First, the good stuff. The photos are excellent. Good close-ups that show details clearly. Most of the diagrams are also reasonably clear, with a few exceptions, which I'll address later. It's also useful that the author has taken the time to categorize projects by beginner, intermediate, advanced. That's not always easy to judge by looking at the finished project, so it's nice she's made an effort to take the guess work out of it.
Now the not so good. I'm not sure who makes the call about whether to describe something as a beginner or intermediate project, but the very first one in the book, the Diamond Pendant, is described as for beginners. Not so much. I am not a beginner and this project was frustrating and ultimately unsuccessful for a number of reasons. She does give measurements for how much wire to cut, but I find that it was usually inaccurate, and I've now tried about half a dozen projects. Usually, the amt. given is a underestimate. When making smaller items like jewelry component (e.g., pendants, earrings, etc.) size and scale are important. So if the directions call for making a loop on each end of a 4.5 inch wire, it's important to at least give some ballpark idea of how big a loop. Should I use the tips of the round nose pliers, go half-way up? Eyeball it? This is a good way to end up without enough wire or with proportions that are out of whack. That's a problem all through the book. The Diamond Pendant calls for fitting two diamond shaped weaving frames one inside the other and doing some coiling and weaving to connect the two. This calls for working in a very tight space, VERY tricky for a beginner. There's also a lot of taping, removing taping, etc. to access different areas of the pendant for weaving. I guess the author felt that made it easier, I found it tedious and not helpful, again because the instructions about where to place the tape were not precise. Also, even using painter's tape or masking tape is awkward because it leaves some glue residue when removed and then that has to be cleaned off or your weaving wire gets all gunky. Not good.
Also, although the photos are clear and it's good to have close ups and enlargements so you can see detail, keep in mind that they are enlarged! The earrings in particular look as if they are about 3 inches long, although the finished size is given as 1.5 inches. Frankly, what attracted me to the Coiled Drop Earrings was the size! I like the larger, "statement" kind of jewelry. So although I was a little surprised that they called for using 16 gauge wire for the frames, the apparent size of the finished piece seemed to justify it. My bad. I should have paid closer attention to the fine print. Although I seldom use anything larger than 20 or 18 gauge for earrings like these, I decided to be by the book about it follow instructions to the letter. It's really a PITA to bend 4.5 inch lengths of 16 g wire into a curvy W shaped frame. Not impossible, but again, this is supposed to be for a beginner, so why not smaller gauge or larger earrings, which would be easier to manipulate? Bombardier also instructs you to cut 1 inch lengths of 26 g wire for some of the wraps! You'd need fingers the size of an anorexic 3 year old to work with that! Someone more experienced would know that, but why screw with the head of a beginner? And some of the instructions are out of logical order. You are instructed to make loops at the ends of the frames, then use that 1 inch length of wire to wrap the looped end to the frame....For that you need to open the loop! Why not do the wrap first, then form the loop? Things like that seem trivial, but it's frustrating especially for a beginner. And one expects that an authot has made the item and thought these steps through.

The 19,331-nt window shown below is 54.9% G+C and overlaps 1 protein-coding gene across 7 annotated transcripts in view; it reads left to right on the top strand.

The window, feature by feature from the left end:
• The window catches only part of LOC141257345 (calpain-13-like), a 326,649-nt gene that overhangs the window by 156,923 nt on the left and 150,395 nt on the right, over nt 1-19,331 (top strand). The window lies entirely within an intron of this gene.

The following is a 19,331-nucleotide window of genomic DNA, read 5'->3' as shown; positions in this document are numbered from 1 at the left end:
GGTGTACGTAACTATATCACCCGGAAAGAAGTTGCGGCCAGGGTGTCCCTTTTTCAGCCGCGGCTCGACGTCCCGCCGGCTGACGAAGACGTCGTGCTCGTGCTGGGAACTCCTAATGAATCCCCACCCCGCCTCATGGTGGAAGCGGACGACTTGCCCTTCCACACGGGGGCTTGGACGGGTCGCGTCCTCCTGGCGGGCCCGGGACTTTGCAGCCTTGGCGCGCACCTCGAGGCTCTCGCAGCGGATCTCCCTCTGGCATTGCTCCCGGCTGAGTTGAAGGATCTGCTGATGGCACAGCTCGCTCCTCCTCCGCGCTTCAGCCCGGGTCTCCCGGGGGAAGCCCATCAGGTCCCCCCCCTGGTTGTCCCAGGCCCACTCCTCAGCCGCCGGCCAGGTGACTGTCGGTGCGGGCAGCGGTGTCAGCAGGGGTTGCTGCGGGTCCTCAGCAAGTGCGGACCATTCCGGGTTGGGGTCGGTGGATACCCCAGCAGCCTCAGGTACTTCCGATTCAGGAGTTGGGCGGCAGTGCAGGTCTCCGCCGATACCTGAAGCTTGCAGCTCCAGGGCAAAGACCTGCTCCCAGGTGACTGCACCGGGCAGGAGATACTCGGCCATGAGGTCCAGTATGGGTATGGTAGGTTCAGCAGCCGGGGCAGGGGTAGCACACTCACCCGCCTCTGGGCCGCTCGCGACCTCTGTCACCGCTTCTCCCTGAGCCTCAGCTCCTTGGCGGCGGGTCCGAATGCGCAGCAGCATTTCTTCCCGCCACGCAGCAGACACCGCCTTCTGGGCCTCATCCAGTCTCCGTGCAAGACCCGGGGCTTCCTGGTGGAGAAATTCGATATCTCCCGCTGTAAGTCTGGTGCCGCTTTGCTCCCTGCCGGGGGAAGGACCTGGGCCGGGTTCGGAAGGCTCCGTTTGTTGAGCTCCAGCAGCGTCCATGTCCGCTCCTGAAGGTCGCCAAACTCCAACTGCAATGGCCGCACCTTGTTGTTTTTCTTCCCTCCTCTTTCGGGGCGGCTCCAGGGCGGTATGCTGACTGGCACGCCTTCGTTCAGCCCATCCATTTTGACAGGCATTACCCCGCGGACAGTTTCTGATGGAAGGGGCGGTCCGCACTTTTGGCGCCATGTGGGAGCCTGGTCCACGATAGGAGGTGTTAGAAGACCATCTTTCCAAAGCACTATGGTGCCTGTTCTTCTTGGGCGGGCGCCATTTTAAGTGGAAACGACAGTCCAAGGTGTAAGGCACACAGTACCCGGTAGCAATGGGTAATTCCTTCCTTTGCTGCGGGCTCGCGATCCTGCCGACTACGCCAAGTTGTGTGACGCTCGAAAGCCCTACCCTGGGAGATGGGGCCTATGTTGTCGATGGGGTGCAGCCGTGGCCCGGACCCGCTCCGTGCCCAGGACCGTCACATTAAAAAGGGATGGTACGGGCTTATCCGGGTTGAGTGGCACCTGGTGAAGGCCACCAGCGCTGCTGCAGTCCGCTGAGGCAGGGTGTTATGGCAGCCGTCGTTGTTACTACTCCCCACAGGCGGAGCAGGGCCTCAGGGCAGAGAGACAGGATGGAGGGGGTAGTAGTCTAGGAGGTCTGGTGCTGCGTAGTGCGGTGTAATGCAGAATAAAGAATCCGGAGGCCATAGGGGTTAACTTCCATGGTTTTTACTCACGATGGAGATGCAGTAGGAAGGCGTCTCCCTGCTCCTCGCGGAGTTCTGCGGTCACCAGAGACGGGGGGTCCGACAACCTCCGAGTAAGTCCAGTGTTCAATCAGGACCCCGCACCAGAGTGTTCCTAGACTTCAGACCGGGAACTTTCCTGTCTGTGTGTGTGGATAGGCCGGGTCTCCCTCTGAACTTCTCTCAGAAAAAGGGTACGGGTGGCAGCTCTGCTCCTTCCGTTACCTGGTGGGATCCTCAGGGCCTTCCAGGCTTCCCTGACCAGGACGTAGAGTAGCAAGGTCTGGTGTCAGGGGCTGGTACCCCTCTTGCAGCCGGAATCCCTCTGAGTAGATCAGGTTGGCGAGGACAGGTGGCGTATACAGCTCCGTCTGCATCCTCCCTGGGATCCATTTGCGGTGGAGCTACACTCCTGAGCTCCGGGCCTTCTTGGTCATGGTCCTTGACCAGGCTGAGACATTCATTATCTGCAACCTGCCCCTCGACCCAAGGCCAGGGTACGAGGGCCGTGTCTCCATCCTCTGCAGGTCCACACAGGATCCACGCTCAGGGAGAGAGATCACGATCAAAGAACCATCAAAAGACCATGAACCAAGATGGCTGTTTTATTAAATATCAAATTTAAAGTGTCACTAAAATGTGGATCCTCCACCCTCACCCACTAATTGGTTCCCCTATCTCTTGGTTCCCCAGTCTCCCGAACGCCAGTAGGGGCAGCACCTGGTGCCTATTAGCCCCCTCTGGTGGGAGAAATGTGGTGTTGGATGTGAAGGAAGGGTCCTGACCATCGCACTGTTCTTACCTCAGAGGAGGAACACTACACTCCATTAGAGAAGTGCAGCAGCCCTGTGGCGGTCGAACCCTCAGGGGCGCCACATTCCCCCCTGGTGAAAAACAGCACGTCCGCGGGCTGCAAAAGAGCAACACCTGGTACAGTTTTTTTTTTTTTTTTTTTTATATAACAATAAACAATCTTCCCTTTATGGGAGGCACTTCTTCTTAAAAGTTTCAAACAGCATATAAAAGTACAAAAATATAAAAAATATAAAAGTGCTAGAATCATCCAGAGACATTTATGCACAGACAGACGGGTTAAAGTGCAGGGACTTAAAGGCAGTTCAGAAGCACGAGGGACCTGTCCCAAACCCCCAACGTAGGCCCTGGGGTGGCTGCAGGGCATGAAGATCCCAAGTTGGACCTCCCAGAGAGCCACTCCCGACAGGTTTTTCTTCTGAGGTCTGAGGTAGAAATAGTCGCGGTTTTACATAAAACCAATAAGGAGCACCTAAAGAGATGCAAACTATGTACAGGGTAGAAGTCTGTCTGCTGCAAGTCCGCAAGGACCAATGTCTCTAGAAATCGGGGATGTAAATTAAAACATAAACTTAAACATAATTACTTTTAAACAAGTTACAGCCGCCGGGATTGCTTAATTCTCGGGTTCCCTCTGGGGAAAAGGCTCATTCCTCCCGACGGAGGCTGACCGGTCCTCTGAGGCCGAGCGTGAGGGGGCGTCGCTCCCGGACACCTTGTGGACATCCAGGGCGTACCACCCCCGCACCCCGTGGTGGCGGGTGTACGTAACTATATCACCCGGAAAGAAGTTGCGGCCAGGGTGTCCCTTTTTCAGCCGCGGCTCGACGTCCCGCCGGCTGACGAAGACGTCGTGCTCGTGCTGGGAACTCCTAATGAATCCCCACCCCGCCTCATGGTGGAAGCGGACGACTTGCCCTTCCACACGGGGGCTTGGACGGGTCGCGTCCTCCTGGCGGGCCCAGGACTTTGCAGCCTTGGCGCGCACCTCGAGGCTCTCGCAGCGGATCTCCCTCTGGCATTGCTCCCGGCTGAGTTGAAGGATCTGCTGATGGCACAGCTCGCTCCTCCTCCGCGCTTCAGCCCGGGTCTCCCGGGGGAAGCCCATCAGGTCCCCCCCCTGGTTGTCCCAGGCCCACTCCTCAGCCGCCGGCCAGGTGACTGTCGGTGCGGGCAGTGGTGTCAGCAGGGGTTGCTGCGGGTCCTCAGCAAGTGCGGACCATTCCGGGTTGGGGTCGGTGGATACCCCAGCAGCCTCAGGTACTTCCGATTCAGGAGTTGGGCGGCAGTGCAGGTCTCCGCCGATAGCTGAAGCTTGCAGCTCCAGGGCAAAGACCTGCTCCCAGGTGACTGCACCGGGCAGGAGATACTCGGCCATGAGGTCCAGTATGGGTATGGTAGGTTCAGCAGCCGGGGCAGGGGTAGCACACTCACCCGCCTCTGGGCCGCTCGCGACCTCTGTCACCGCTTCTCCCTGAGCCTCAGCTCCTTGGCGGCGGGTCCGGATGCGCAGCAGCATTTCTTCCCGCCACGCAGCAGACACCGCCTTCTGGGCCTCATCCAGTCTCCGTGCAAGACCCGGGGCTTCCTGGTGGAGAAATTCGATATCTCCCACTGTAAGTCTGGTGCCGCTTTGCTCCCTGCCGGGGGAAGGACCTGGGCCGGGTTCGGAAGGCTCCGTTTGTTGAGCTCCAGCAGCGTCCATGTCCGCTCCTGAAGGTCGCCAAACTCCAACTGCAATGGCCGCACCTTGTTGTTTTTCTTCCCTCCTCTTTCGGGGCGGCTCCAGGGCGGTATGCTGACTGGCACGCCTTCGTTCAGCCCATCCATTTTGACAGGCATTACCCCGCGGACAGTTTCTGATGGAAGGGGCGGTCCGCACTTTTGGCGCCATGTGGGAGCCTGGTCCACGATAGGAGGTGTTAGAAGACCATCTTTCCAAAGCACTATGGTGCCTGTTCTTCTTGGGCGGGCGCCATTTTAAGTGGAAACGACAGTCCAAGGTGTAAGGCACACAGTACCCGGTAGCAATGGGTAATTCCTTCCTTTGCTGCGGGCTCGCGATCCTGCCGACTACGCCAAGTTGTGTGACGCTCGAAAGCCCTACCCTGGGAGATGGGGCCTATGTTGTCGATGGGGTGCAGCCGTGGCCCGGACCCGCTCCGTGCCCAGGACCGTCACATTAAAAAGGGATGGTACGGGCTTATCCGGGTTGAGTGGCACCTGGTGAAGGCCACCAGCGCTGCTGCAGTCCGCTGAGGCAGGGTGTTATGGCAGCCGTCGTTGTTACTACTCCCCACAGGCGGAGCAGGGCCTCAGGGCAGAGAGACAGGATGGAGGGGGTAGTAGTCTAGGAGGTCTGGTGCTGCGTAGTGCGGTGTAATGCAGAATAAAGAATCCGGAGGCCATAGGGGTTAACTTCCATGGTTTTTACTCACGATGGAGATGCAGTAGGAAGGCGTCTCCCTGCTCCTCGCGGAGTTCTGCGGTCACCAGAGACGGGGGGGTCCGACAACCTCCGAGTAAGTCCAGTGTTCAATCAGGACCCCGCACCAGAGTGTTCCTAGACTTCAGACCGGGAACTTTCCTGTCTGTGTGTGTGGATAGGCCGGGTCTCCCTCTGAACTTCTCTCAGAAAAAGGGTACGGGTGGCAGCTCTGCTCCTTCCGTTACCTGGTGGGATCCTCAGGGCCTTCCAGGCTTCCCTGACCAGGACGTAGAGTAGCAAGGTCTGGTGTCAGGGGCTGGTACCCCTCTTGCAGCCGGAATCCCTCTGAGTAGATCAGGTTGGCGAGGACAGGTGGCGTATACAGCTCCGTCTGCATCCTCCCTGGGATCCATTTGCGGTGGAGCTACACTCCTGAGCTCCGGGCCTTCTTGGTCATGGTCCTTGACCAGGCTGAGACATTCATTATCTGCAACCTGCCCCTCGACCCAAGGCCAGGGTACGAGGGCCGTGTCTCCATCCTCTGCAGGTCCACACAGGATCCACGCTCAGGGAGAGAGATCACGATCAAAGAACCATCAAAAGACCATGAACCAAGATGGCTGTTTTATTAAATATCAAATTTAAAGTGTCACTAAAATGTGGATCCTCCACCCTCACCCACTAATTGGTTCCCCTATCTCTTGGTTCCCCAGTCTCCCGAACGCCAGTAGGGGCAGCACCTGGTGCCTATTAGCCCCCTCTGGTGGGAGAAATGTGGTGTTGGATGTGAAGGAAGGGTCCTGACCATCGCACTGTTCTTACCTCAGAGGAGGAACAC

There are a few really neat looking rings, and I decided to try the All Knotted Up project, also classified as for beginners. Why? I guess I just never learn. This is another Definitely Not for a Beginner project. The materials are fine. 16 g dead soft wire for the frames is a good choice as it makes for a sturdy shank and stable weaving frame. Step 4 is a bit of a head scratcher. After beginning the weaving, you're told to continue "until you've completed about 1.5 inches of unwoven frame wire...." Huh? Until you've completed 1.5 inches of UNWOVEN frame? Is this some kind of "if a tree falls in the forest and no one hears it" philosophical puzzle? I eventually assumed what was intended was for there to be 1.5 inches of bare frame wire at each end. I guess. From here on, things get even murkier. Which is a shame, because this is the tricky part. The diagrams are misleading and the text is not as clear as could be. As I said, I'm an experienced wire worker and I had a lot of trouble. I have not yet been able to satisfactorily duplicate this design. Not saying it can't be done, but you definitely have to go off the page to figure it out.
On the other hand, the Ocean Waves bracelet is just beautiful and the photos, diagrams and text are crystal clear.Ditto for the bow tie ring, Sublime Dreams bracelet, All Coiled Up Ring, and the Evolution Ring. Most take some practice and close attention, but result in a nice finished piece. Those are the only ones I've tried so far, so I can't say about the others.
This book is worth having, but save yourself the grief if you're a beginner. This is not for you.